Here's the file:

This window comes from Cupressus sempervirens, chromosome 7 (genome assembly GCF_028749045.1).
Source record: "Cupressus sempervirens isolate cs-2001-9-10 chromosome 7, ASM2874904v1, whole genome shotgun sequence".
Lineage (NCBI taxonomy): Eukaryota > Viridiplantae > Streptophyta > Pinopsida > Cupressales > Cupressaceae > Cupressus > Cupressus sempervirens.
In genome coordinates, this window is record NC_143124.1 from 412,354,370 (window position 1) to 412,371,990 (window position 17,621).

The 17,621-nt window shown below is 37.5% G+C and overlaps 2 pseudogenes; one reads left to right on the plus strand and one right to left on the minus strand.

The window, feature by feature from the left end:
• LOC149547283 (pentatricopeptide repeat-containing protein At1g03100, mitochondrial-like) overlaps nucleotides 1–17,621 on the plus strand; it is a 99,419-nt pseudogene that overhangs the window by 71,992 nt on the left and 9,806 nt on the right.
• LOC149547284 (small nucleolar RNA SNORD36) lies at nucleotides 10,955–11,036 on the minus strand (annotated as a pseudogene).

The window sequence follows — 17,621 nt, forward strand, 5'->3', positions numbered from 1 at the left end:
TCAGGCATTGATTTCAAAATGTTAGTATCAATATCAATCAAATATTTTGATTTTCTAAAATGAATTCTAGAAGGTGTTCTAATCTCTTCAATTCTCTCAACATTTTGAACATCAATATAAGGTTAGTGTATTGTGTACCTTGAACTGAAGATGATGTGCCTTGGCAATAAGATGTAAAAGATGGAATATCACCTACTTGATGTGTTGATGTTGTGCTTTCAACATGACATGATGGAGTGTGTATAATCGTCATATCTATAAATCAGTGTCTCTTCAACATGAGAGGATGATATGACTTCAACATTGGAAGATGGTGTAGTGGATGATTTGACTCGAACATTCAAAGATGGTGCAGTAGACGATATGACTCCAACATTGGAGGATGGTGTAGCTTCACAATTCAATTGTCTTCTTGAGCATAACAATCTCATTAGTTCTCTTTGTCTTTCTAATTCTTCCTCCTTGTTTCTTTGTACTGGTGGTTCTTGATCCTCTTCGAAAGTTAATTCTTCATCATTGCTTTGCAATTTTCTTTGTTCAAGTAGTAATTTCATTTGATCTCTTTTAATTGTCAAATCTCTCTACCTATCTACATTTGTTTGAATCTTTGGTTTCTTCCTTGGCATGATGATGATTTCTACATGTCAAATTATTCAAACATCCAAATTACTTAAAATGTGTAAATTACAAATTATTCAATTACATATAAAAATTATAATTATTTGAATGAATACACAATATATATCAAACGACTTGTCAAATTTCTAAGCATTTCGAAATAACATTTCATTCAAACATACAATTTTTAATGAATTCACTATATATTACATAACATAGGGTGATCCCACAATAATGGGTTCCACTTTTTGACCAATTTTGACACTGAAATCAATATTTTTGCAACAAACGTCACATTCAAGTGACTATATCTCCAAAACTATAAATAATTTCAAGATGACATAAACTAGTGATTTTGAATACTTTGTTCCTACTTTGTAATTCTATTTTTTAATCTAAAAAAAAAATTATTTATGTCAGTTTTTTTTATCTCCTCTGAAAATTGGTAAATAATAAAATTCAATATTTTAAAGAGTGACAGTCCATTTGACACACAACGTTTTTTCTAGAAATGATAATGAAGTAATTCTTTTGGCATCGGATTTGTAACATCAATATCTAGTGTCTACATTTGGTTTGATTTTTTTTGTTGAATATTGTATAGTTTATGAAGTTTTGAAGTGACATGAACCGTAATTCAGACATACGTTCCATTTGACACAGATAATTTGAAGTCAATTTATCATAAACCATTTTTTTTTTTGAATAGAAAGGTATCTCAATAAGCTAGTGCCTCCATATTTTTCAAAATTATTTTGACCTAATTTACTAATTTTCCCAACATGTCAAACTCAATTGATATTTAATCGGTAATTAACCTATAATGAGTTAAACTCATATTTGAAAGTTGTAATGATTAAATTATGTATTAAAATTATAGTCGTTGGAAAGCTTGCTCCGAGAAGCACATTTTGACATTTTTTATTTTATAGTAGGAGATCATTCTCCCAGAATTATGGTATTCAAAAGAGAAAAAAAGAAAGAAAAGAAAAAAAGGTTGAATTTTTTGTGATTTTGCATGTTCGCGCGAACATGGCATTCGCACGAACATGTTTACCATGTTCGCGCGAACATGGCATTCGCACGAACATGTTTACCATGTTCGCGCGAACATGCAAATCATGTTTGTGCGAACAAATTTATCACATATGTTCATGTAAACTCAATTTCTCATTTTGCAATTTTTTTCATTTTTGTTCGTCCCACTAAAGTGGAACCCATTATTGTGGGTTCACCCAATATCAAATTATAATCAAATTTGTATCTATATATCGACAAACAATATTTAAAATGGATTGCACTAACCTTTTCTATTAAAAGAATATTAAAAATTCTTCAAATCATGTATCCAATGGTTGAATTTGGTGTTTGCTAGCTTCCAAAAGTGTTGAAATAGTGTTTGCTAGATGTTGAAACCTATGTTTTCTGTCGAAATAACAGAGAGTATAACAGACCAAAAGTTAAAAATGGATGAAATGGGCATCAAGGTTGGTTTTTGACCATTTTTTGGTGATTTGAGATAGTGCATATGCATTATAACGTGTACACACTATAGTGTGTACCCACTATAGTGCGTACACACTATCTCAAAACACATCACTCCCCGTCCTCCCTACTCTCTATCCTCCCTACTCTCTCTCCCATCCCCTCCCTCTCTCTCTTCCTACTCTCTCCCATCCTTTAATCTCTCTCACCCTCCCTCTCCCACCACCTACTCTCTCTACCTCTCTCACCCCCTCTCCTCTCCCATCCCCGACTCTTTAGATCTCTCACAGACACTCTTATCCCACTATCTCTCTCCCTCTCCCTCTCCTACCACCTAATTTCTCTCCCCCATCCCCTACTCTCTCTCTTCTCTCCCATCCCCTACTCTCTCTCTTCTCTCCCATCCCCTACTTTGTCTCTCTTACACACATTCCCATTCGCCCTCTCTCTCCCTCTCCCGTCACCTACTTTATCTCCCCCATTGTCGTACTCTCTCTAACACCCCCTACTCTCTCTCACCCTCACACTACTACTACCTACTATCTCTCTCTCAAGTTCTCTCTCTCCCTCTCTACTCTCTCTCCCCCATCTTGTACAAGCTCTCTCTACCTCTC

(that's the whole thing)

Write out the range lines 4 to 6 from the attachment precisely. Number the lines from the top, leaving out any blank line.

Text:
In genome coordinates, this window is record NC_143124.1 from 412,354,370 (window position 1) to 412,371,990 (window position 17,621).

The 17,621-nt window shown below is 37.5% G+C and overlaps 2 pseudogenes; one reads left to right on the plus strand and one right to left on the minus strand.

The window, feature by feature from the left end: